Yet the existence of a number of competing frameworks indicates a lack of common understanding as to what a health system comprises. Indeed, the use of different frameworks by different stakeholders for similar purposes often results in misunderstandings, when each party conceptualizes important terms in different ways. The competing frameworks nevertheless all aim to provide a better understanding as to what comprises a health system, its goals, and the underlying structure and factors that drive its performance. While all the international frameworks reviewed are subject to debate, we feel that it would not be productive to create an entirely new framework for the EuroREACH project.
Instead, we sought to adapt an existing international framework as the basis of the EuroREACH project. In identifying which framework was best suited to the needs of the EuroREACH project we reviewed ten widely used international frameworks. The performance criteria being considered for each of the international frameworks considered, relative to the needs of the EuroREACH project, were: 1. What was the purpose of the framework upon creation? 2. How does the framework conceptualize the boundaries of the health system? 3.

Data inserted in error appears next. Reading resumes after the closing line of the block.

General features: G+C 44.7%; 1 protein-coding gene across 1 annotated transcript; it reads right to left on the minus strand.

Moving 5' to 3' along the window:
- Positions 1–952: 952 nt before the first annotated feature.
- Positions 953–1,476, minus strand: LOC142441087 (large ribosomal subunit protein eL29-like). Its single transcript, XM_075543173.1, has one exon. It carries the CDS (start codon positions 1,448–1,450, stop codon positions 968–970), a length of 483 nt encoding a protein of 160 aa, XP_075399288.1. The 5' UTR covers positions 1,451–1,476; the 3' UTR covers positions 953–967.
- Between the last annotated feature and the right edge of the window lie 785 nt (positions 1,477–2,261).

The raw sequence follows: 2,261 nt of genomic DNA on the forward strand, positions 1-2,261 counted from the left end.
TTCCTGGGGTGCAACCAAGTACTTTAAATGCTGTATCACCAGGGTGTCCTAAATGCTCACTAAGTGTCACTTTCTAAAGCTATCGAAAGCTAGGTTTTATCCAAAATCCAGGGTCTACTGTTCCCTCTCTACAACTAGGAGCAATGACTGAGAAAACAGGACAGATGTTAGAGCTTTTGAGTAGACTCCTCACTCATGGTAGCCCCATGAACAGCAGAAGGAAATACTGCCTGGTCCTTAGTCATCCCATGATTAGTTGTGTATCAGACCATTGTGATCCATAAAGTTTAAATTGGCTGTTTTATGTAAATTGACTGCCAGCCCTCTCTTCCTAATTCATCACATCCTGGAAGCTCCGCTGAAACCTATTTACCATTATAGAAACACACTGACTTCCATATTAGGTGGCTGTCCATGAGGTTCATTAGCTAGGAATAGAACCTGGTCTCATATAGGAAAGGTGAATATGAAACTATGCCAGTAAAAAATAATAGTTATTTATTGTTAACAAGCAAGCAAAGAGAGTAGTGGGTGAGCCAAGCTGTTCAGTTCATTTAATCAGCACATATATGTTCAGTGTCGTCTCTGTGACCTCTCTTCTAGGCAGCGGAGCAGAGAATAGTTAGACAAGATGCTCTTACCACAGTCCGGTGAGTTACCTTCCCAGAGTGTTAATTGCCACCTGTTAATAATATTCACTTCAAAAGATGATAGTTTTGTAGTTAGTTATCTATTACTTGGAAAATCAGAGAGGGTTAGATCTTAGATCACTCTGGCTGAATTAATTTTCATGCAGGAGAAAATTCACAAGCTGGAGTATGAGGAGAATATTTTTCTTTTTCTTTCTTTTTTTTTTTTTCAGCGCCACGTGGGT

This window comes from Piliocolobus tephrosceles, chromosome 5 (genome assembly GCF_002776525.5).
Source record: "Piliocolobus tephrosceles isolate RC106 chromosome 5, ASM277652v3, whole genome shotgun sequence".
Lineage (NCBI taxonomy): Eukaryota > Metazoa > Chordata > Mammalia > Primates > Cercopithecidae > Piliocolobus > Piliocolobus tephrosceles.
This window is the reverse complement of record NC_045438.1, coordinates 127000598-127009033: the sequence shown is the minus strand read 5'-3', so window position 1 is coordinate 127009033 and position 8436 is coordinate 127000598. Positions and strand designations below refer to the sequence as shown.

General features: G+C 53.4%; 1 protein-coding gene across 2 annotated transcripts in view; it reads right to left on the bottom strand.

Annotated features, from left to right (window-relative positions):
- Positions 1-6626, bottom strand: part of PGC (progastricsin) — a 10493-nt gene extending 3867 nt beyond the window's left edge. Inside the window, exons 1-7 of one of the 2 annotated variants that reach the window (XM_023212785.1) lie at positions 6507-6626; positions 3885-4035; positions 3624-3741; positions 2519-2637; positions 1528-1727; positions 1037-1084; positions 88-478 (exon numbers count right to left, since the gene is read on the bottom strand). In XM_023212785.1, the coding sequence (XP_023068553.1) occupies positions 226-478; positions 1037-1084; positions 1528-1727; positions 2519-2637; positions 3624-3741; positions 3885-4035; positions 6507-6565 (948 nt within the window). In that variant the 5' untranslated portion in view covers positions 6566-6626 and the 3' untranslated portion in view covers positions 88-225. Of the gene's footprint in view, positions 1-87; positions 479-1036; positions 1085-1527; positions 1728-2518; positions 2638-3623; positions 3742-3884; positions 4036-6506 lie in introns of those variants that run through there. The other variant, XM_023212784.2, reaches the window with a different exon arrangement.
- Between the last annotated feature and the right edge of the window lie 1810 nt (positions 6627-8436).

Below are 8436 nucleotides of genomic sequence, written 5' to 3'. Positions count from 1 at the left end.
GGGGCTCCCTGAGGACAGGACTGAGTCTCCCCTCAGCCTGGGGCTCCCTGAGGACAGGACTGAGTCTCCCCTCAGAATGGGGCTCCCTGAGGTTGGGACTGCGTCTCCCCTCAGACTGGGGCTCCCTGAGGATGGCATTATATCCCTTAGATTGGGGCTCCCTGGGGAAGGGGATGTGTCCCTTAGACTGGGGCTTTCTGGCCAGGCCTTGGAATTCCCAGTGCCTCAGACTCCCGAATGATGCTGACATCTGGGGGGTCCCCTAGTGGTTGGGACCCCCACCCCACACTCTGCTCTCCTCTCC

How does the framework conceptualize the goals of the health systems? 4. How does the framework conceptualize the architecture of the health system? 5. Has the framework been used and had it been ‘exposed’ to external review? Based on the performance of the different international frameworks with regards to the criteria identified above, we chose to use the OCED Health Care Quality Indicators (HCQI) Framework. However, as our project was not focusing only on quality we modified it accordingly (Figure 2).
The main modification has been to the area of ‘Healthcare System Performance’. This area has been altered so that we are better able to demonstrate the production process of a health care system and identify the distinct performance domains we are interested in measuring: quality, efficiency, and access (Figure 1). These modifications were made over an extended period of time and benefited from the feedback of numerous experts in the area who kindly participated in our Sounding Board project meetings (www.euroreach.net).